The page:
In this captivating and compact book, Hingley reconstructs the various ideological and historical moments of the Roman conquest and securing of Britain between Caesar’s invasion and 410 CE. The book opens with an lexical introduction where the author’s use of names, labels and concepts is assessed against the evidence provided by the reception of classical literature.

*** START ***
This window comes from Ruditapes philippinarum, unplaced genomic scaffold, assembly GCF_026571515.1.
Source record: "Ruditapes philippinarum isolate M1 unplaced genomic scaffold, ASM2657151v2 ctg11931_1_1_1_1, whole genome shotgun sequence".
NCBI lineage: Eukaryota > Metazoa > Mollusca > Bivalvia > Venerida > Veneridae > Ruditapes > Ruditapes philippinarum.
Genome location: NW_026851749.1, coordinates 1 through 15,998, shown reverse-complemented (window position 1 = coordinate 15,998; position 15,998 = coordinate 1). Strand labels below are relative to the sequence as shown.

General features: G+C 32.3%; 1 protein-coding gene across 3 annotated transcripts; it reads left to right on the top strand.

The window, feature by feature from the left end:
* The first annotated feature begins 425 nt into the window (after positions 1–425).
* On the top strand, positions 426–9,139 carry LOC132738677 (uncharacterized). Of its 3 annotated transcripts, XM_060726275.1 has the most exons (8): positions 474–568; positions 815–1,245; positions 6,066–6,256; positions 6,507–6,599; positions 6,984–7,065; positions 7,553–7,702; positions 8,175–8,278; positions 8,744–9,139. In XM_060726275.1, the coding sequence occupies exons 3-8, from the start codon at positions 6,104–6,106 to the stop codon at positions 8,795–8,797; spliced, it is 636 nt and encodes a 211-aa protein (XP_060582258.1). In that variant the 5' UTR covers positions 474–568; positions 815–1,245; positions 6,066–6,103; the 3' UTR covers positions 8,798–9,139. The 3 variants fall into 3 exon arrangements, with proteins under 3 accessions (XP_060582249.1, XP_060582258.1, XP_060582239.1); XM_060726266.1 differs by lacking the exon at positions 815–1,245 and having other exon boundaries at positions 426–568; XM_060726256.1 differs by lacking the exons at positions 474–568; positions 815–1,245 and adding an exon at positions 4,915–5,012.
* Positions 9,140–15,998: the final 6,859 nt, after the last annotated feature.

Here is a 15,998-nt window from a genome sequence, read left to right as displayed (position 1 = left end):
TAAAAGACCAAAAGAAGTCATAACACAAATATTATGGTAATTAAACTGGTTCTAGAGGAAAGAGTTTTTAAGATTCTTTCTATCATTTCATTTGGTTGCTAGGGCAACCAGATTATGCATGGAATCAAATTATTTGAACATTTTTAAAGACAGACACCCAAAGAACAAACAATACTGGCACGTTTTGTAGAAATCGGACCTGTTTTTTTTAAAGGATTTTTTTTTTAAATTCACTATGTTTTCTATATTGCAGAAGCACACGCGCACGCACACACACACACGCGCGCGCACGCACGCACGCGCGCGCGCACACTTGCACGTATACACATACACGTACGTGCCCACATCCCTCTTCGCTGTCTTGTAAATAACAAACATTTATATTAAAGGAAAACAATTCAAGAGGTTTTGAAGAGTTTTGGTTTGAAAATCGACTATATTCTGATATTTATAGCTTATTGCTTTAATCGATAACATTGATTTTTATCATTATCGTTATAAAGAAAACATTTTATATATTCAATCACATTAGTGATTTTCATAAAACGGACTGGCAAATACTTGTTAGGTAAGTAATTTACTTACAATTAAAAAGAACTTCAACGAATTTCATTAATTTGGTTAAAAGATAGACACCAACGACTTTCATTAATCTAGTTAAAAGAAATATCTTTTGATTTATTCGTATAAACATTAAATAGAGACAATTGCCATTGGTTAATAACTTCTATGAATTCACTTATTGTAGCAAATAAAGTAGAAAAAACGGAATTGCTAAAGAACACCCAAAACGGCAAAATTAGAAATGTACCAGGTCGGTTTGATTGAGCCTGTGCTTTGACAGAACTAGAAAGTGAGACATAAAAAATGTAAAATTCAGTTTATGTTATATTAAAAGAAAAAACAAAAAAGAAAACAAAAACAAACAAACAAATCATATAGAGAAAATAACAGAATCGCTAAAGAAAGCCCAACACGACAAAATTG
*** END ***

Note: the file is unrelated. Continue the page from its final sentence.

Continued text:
Once the scene is set, Hingley starts his narrative with the Caesarian invasion of Britain, reconstructed through the De Bello Gallico and the evidence provided by archaeological data, used to reconstruct the Late Iron Age south-British milieu. A chapter called “Emperors and Kings” continues in discussing the political structuring of the south British landscape at the beginning of the first century CE. Through the pivotal help of numismatic evidence, the figures of Tincomarus, Tasciovanus, Epillus, Cunobelinus and Verica emerge from the shadows of classical literature. These “kings” are compared to the “emperors” Augustus, Tiberius and most of all Caligula, whose ill-fated attempt of 40 CE closes the chapter. The introductory part of the book ends with this chapter, leaving room for the first attempt to subdue Britain, “Subduing the Ocean”. The account of the Claudian invasion, mainly drawn from Tacitus and Suetonius, moves from the landing of Aulus Plautius and Vespasian’s legions in Kent to the triumphal entrance of the emperor. The main motif of the book is outlined in the closing part of the chapter when the oceanic ideology behind Claudius’ invasion is shown through the description of the emperor’s triumphal arch in Rome. The invasion of Britain is not just presented as an extension of Rome’s pomerium beyond the frontiers of the known world, but also as a celebration of Claudius’ mastery of waters, also evident in his aqueduct programme in Rome and the Ostia and Lake Fucino engineering enterprises.